The chief said he thought rogue police officers were to blame in what is the worst death squad massacre in the violence-torn Brazilian city in more than a decade.
Men, women and children were randomly killed in the shooting spree on Thursday night in Baixada Fluminense in Rio's rough north side.
The victims included a civil servant drinking in a bar, a boy playing pinball, a cook on his way home from work and a transvestite prostitute, morgue officials said.
Marcelo Itagiba, Rio's public security secretary, said police likely carried out the killings as a reprisal for the arrests earlier on Thursday of officers suspected of a separate double murder.
The arrests were part of a crackdown on death squads formed by police officers carrying out criminal acts.
In one case, police were filmed throwing the decapitated head of one victim over the back wall of a precinct house.
"The Security Secretariat is working with the strong hypothesis that this massacre was an act of reprisal for operation Navalha na Carne that resulted in the arrest of eight military police who are suspected of a double homicide near the Duque de Caxias precinct headquarters," Itagiba said in a statement on Friday.
Because of their rigid organisational style, Brazil's street police are known as military police but they are not affiliated with the army or federal government.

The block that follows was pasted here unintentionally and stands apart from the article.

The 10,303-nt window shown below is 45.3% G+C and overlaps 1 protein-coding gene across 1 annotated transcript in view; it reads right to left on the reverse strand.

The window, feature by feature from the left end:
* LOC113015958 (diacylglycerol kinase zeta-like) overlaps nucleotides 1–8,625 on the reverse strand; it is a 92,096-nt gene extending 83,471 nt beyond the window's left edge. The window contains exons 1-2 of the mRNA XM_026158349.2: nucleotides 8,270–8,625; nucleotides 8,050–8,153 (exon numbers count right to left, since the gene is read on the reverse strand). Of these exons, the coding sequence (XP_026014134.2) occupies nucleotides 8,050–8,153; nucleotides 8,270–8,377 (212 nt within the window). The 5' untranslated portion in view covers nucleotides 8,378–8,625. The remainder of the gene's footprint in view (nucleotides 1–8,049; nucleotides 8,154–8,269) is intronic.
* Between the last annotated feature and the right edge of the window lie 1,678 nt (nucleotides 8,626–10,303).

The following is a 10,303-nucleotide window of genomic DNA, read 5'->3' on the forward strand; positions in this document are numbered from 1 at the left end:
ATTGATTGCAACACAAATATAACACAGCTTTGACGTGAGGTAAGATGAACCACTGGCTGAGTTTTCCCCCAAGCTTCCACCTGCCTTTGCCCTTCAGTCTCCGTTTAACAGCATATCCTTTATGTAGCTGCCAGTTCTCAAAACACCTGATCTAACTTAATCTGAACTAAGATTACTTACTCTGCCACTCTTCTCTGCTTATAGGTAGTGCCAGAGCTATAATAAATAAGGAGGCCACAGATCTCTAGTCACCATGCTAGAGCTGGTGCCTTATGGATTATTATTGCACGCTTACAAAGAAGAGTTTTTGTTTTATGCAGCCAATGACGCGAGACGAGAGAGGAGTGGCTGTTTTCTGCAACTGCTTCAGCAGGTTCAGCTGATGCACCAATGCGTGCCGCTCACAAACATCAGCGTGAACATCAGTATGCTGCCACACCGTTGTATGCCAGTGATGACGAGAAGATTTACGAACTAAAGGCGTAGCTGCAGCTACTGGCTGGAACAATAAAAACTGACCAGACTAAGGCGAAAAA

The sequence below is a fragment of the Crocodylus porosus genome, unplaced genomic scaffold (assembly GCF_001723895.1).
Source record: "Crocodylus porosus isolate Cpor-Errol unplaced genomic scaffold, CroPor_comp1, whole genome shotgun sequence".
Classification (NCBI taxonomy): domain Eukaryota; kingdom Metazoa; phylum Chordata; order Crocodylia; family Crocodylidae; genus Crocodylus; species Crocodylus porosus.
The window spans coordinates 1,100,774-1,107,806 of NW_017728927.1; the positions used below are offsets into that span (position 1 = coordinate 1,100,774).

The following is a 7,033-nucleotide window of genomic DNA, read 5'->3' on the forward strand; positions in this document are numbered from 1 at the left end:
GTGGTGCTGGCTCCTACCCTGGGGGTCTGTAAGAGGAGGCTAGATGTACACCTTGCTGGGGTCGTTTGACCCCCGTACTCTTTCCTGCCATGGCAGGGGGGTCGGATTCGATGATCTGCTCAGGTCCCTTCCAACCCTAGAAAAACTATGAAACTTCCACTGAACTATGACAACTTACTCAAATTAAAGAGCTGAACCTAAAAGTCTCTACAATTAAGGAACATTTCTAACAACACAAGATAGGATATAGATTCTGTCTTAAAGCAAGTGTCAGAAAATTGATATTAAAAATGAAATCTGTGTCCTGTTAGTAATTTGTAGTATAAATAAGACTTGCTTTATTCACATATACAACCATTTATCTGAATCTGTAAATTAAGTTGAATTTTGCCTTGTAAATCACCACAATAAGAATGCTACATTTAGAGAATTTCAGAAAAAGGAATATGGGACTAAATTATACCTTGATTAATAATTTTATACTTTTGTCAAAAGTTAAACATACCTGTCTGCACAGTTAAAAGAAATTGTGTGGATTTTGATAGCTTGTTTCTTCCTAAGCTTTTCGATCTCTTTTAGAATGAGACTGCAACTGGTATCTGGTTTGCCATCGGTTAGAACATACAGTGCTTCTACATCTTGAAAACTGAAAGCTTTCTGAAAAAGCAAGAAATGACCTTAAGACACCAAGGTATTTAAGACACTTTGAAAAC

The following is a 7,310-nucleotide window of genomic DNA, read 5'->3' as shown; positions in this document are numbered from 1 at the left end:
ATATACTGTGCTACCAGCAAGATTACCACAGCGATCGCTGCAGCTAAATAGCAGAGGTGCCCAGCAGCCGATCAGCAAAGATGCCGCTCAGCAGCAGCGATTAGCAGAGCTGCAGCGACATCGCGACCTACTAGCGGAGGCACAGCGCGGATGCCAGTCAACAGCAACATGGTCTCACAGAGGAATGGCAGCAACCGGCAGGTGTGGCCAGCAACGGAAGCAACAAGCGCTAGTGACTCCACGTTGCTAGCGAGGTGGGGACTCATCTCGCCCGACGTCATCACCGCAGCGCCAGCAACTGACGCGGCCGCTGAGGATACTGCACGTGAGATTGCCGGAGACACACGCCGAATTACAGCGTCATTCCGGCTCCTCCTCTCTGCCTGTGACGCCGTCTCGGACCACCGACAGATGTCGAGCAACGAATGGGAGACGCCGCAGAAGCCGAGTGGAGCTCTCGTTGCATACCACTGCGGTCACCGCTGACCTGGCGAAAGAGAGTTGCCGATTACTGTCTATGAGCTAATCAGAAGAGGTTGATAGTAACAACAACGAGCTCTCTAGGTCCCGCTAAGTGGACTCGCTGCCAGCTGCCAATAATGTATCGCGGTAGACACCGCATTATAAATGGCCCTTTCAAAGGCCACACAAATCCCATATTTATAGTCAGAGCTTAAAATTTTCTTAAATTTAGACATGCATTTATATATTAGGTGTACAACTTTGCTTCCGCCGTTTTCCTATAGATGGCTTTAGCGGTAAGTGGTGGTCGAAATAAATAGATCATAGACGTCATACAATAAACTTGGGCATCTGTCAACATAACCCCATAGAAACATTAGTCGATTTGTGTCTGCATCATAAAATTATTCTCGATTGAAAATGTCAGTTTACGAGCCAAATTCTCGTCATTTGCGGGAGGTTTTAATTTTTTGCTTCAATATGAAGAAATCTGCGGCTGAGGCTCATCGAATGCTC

Violent crime and feuds between
gangs plague the city
Witnesses to the latest shooting said the armed men fired at random, leaving victims no time to escape.
"It was very quick. I got up to my house and went down the hallway when I heard a rain of gunfire. We were stunned. When we arrived, the car had already left," Creuza Regina, the grandmother of one victim, said.
This was the worst urban massacre in more than a decade in Brazil. In 1993, 21 people were murdered in Rio's Vigario Geral by a death squad made up of police.
"Any hopes that such actions were horrors of the past have been dashed by the events of last night, which show the lengths that Death Squads will go to in order to spread terror and resist attempts by the authorities to stop their activities," Amnesty International said in a statement.
Family members expressed outrage.
"The situation is getting much worse. The control of public authorities over the situation is very precarious"
Jose Vicente da Silva Filho
"I'm in shock. My nephew was playing with his cousin and was brutally assassinated," said Angelo Soares, uncle of a 14-year-old victim.
Public security experts called Rio a powder keg. Violent crime plagues the city, with rival drug gangs controlling many slum areas, known as favelas, and defying authorities.
"The situation is getting much worse. The control of public authorities over the situation is very precarious," Jose Vicente da Silva Filho, a former National Security Secretary and police commander, said.
International human rights groups often criticise Rio police and say they have a history of summary executions. Security officials said police killed 983 "suspects" last year and 1195 in 2003.
Police experts blame poor management, outdated anti-crime tactics, corrupt officers who cooperate with drug runners, and poorly paid, risky work that can encourage criminal behaviour.
Last year, about 50 Rio police were killed in the line of duty.
"Rio is the biggest security problem in the country," Silva Filho said.